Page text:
I am not, for example, all that well well placed to teach flexibility, because my entire approach would be, “IDK LOL MY BODY JUST DOES THAT *shrug*”
But since I’ve actually had to work at making my hands not do stupid and ridiculous things ALL THE TIME, I think I can actually offer some useful insights–like, “your hands will be more graceful if you think of them as extensions of your arms,” for example.
On the 13th, our preview production of Leigh Purtill Ballet Company’s CIRCUS OF WORLDLY WONDERS goes live (or semi-live). The show will have both pre-recorded and live segments, and there will also be a raffle and other cool fundraising stuff.
On the 17th, it’s PLAYTHINK TIME!!! I’ll be teaching my usual workshop, Move And Be Moved, at 6:30 PM on Thursday and performing an original piece with my friend Emma in the main-stage Flowcase, which begins at 8:30 PM on Friday.
Emma has, by the way, been a fabulous partner. She came into this with no real partnering experience, but has been incredibly game about trying everything. We also take regular breaks to act like a couple of five-year olds, which is super important to the partnering relationship IMO.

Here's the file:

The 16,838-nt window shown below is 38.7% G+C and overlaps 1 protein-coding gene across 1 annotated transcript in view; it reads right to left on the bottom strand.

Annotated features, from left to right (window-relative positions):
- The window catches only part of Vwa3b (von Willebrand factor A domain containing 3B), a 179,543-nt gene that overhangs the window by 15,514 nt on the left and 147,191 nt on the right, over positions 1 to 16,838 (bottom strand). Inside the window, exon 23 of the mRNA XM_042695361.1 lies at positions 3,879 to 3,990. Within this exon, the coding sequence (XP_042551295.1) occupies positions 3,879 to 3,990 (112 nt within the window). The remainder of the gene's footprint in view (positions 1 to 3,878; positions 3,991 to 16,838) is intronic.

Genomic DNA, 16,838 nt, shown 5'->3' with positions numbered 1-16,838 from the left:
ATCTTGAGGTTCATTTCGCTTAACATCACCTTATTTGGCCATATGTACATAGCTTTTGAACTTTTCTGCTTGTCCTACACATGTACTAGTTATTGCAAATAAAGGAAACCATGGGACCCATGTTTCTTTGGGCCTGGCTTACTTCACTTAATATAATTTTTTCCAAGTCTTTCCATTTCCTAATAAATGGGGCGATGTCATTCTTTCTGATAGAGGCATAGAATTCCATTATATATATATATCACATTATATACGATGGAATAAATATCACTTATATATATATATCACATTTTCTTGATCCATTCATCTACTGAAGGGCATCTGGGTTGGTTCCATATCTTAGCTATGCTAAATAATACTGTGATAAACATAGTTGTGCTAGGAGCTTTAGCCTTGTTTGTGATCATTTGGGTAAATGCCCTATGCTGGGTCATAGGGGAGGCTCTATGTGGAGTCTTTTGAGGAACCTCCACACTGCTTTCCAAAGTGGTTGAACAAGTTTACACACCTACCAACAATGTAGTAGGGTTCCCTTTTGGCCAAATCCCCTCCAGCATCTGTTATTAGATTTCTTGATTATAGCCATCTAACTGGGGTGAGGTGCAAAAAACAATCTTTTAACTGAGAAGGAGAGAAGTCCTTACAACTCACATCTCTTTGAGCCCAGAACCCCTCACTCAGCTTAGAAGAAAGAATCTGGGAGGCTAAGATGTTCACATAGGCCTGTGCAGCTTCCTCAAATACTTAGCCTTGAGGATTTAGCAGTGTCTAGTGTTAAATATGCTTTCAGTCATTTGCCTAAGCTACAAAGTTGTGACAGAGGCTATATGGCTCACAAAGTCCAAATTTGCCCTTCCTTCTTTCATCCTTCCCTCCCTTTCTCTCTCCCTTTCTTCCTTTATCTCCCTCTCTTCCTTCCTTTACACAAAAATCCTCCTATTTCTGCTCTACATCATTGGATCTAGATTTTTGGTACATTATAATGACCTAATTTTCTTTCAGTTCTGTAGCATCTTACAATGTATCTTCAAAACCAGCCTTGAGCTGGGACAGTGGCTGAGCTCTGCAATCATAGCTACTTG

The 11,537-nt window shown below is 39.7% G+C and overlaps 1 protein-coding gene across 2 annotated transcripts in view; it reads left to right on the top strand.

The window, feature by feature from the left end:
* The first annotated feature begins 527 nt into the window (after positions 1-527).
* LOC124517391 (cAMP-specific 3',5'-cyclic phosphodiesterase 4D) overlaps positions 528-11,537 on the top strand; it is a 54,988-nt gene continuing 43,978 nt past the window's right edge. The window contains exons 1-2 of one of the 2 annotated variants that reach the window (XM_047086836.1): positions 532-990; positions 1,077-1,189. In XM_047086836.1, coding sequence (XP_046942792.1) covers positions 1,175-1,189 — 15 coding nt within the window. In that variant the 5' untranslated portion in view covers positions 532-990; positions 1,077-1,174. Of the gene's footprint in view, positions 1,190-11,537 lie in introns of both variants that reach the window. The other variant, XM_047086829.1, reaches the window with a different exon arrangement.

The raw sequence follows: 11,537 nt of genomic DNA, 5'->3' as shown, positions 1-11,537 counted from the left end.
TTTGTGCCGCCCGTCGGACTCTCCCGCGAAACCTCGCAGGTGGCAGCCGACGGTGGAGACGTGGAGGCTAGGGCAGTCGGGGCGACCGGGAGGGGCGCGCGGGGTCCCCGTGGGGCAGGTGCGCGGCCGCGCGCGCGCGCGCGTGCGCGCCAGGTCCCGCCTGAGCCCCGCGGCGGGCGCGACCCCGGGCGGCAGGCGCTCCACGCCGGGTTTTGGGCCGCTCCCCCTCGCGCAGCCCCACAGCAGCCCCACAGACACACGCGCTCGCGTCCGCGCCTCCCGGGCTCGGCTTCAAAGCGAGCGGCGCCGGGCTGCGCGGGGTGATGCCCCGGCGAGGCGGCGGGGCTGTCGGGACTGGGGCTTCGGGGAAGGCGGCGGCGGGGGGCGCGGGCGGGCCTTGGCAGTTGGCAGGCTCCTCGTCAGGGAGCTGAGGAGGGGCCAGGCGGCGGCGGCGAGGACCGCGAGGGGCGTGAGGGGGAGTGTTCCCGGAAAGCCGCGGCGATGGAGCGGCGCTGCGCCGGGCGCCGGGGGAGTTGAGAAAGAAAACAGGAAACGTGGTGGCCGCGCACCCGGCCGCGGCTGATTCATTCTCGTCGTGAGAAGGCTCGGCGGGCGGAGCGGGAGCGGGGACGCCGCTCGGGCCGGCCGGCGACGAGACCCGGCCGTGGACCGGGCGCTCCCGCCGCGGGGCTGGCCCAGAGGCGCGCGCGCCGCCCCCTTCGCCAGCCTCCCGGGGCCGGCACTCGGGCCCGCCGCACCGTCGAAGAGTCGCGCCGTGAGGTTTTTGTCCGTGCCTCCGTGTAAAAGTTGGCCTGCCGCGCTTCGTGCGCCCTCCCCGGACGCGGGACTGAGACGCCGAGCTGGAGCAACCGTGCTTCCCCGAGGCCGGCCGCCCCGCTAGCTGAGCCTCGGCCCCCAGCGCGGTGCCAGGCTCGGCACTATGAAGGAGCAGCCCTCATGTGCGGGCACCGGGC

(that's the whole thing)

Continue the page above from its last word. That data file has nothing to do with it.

In July and possibly August, I’ll be teaching at Summer Intensives, and beginning rehearsals for LPBC’s next show, Sweet Sorrow: A Zombie Ballet, in which I get to be a werewolf (AWOOOOOOOOOO!!!).
I also have a bunch of short gigs with Turners’ Smile Parade, which is an awesome sort of pop-up circusette that visits nursing homes, schools, birthday parties, and so forth, and I’m hecking excited about those, because frankly they’re SUPER fun ❤
I may or may not find a way to jam another SI into my summer, though who knows? Right now, I’m feeling pretty booked, and like perhaps I shouldn’t add anything because I need to leave room to, like, actually breathe and relax and put my feet up before I dive into what is somehow the THIRD YEAR of my ballet-teaching career and the … fourth? year of my ballet career.
Tonight, though, I’ll be sliding into the bathtub for a little R&R before I crawl into bed. My body feels great (if a bit tired) right now, but 6ish hours of dancing, followed by an hour pushing the lawn mower around, can take a toll, and a bath will help put things right.
We’ve still got a long way to go before we can say the Pandemic is really under control, but little by little life is finding a way. I’ll be adding things to my calendar soon (possibly tomorrow, though it’s our anniversary, so who knows?).